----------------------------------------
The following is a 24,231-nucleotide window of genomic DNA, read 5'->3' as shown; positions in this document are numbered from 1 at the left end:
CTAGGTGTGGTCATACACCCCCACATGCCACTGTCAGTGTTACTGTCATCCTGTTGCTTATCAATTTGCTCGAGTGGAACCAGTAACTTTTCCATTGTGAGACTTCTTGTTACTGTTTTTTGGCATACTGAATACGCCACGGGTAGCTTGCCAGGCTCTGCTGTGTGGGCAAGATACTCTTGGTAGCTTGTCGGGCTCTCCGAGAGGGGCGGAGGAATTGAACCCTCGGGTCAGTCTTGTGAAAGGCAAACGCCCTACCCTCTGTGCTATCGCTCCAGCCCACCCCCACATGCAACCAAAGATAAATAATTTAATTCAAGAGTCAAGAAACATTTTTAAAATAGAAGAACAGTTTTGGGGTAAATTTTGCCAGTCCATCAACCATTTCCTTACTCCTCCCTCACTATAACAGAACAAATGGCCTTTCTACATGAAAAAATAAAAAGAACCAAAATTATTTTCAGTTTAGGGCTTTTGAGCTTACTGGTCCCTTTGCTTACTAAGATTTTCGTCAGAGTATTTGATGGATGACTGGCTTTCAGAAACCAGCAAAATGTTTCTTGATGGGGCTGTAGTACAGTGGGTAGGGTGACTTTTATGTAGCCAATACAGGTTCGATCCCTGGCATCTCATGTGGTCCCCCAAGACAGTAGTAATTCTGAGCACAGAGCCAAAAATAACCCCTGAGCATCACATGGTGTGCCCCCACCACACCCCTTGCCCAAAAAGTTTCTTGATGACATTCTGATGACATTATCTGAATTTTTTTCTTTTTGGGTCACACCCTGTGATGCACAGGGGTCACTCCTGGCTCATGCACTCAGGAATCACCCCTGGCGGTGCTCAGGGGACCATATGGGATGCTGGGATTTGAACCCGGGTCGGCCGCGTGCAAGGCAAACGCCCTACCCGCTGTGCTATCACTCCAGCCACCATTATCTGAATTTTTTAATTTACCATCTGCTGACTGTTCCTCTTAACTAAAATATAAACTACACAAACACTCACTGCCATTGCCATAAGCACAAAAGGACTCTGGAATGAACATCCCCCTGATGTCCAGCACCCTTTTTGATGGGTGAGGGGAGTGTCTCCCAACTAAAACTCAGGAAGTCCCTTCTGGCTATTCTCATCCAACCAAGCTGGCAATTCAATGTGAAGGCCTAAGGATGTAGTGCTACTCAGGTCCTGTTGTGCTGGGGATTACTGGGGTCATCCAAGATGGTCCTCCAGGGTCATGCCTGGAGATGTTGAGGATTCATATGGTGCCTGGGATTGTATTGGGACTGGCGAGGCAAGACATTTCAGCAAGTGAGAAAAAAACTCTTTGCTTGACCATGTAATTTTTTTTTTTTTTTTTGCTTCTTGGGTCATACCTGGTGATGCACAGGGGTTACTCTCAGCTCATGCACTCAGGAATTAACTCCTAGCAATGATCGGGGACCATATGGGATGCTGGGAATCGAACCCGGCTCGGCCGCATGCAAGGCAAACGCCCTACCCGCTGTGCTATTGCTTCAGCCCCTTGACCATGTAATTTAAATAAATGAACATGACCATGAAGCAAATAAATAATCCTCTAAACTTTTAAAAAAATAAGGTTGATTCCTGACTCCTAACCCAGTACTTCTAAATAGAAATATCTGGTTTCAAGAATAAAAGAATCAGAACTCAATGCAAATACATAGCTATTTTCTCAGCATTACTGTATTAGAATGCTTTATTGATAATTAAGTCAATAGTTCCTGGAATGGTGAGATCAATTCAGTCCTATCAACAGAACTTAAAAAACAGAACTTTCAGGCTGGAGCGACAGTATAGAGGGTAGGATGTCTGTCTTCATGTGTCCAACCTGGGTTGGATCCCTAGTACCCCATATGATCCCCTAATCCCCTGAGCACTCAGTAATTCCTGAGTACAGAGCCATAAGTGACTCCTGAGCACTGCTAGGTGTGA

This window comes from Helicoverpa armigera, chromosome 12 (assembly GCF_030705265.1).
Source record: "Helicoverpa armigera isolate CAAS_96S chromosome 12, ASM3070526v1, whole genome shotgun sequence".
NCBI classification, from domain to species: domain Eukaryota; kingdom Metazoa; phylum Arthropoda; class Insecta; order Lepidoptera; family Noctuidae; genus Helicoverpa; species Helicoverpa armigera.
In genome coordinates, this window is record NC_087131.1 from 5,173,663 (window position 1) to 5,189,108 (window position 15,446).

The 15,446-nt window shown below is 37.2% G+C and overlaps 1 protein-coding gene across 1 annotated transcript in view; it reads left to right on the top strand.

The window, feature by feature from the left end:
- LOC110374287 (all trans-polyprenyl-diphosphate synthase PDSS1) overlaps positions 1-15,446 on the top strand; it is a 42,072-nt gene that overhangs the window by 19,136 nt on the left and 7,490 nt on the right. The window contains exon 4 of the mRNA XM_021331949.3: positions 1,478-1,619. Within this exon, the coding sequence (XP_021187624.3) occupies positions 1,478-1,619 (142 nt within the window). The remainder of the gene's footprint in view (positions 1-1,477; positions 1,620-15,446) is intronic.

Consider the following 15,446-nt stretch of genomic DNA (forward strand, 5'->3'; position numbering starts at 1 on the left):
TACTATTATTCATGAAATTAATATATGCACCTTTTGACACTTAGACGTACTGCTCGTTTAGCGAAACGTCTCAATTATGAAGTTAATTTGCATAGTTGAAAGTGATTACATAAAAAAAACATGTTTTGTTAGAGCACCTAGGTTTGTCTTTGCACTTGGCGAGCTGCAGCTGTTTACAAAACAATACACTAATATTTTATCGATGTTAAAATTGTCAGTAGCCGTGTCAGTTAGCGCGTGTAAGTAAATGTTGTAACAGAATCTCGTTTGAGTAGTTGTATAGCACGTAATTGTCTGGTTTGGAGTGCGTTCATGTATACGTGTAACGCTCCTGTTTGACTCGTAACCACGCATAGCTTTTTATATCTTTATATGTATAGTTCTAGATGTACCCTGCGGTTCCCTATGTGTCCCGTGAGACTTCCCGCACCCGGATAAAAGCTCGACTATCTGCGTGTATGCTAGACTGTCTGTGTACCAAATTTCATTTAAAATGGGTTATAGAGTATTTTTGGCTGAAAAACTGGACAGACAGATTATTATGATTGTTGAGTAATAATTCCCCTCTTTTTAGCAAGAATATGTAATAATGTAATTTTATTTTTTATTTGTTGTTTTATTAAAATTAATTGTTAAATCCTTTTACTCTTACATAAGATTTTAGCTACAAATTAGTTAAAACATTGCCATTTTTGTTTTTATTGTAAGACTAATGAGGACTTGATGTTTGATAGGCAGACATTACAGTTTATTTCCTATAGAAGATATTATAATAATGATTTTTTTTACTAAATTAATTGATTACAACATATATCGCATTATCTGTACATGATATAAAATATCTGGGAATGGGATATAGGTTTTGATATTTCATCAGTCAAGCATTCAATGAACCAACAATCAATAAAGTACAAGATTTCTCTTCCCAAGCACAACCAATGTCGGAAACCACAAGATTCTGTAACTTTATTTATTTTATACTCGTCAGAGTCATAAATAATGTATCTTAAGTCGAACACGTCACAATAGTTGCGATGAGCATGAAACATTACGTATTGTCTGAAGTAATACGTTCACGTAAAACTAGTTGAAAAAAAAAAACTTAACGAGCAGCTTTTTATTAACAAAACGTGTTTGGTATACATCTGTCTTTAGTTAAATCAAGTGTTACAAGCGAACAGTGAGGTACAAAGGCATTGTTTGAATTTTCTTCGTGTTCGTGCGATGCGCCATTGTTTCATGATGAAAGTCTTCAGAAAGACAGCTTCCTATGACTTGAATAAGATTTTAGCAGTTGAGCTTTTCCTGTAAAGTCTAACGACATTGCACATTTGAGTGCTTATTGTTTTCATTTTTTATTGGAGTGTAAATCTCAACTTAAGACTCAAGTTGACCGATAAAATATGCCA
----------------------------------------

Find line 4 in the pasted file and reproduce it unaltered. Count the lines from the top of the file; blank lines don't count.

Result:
Source record: "Helicoverpa armigera isolate CAAS_96S chromosome 12, ASM3070526v1, whole genome shotgun sequence".